Things to do in your lunch hour: Last chance to respond to Scottish Government’s ID Database consultation

A couple of weeks ago, James Baker told us why the proposals in Scotland to use the NHS identity database and use it effectively as a surveillance tool was wrong and dangerous:

One of the stated aims of the changes proposed is that it would make it easier to ‘trace people’, the examples given are tracing missing children or ‘health tourists’. This is a giveaway as to the increased surveillance capabilities the scheme would create. If it’s able to trace children through civic transactions recorded on the system then it will be able to trace political campaigners, people’s whose library books are overdue, potentially anyone who comes to the attention of the authorities.

The consultation is alarmingly lacking in detail as to how the new database system would work, and what safeguards would be put in place.  If implemented as suggested it would almost certainly raise the possibility of a legal challenge over the breach of people’s right to privacy, and additional  compliance issues with data protection laws. At the very least such a major change in people’s relationship to the state  should be the subject of a public debate, not rushed through by officials using changes in obscure regulations. If these changes are to occur they need to be done through the use of primary legislation not a change in regulations. This seems a request it would seem hard for any reasonable Scottish Parliamentarian to deny.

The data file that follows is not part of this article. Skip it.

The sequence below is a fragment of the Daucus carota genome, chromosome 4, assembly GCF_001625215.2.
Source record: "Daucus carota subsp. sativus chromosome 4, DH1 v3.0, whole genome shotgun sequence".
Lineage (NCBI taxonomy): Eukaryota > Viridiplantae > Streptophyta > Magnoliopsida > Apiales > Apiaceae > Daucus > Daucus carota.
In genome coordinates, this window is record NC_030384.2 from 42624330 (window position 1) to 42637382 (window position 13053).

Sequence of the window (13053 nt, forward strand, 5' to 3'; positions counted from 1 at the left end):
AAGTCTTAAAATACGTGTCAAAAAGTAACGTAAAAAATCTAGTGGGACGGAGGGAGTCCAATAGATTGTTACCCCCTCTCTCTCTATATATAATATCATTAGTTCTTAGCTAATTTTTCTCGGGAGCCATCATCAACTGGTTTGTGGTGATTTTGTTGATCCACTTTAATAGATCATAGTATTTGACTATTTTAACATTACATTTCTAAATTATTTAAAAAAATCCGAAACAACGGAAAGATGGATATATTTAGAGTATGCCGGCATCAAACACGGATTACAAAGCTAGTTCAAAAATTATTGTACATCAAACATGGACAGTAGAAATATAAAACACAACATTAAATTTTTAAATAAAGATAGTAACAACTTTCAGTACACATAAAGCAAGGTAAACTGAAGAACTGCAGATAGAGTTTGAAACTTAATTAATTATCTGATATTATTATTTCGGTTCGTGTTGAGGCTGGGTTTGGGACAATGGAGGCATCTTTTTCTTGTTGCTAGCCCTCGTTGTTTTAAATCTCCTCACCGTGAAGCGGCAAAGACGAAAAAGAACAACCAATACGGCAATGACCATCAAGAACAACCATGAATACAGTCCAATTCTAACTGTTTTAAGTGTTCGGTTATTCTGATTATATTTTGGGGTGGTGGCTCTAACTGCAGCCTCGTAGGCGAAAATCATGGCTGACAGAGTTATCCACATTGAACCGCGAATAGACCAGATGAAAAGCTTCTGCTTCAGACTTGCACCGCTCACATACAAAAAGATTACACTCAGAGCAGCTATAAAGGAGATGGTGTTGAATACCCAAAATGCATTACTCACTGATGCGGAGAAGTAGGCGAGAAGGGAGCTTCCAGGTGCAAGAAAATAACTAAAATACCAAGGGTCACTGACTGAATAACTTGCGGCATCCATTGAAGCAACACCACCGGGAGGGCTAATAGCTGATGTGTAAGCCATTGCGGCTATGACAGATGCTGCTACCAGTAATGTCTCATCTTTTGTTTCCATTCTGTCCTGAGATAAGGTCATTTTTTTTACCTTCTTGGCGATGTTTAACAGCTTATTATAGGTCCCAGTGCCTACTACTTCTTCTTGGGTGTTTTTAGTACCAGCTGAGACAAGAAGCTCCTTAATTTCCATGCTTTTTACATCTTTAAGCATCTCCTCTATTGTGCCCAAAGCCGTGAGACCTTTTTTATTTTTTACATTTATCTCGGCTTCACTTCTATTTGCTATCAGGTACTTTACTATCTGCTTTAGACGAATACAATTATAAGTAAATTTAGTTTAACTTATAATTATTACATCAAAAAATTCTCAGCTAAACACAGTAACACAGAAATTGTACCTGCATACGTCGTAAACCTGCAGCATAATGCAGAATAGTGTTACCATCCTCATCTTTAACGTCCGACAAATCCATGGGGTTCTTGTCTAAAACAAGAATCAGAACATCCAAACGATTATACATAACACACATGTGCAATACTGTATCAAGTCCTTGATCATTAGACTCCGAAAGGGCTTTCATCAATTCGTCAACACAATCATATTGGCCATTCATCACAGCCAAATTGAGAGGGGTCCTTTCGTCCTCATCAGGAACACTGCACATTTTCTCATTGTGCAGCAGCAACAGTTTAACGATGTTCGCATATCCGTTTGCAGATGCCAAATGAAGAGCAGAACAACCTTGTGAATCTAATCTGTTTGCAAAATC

The Scottish Government is consulting on this and today is your last chance to make your views known. You can do so here. It is worth a few minutes of your time to ask the Scottish Government to think twice before introducing such a step.

The Scottish Liberal Democrats totally oppose this measure and have started a petition against it. Please sign it. The campaign has the support of Baroness Shirley Williams who warned against sleepwalking into authoritarianism:

We must be careful not to sleepwalk into authoritarianism and ensure that the public understands the ramifications, including the cost. People will question why the SNP is proceeding with such an intrusive 
system, which was widely rejected for that reason in the UK.

If we learnt anything from the debate over ID cards, it was that our 
society still places great value on civil liberties.

Willie Rennie said:

People must shout loudly in their opposition to the SNP’s super ID database plans. The SNP Government’s ill-conceived proposals to expand access the NHS Central Register would pose a significant intrusion on our rights to privacy. The establishment of one massive central database comes with its own risks to the security of our privacy.

The Scottish Government’s consultation close this week. This will be the only opportunity for people to make their voice heard and I would urge them to do so.

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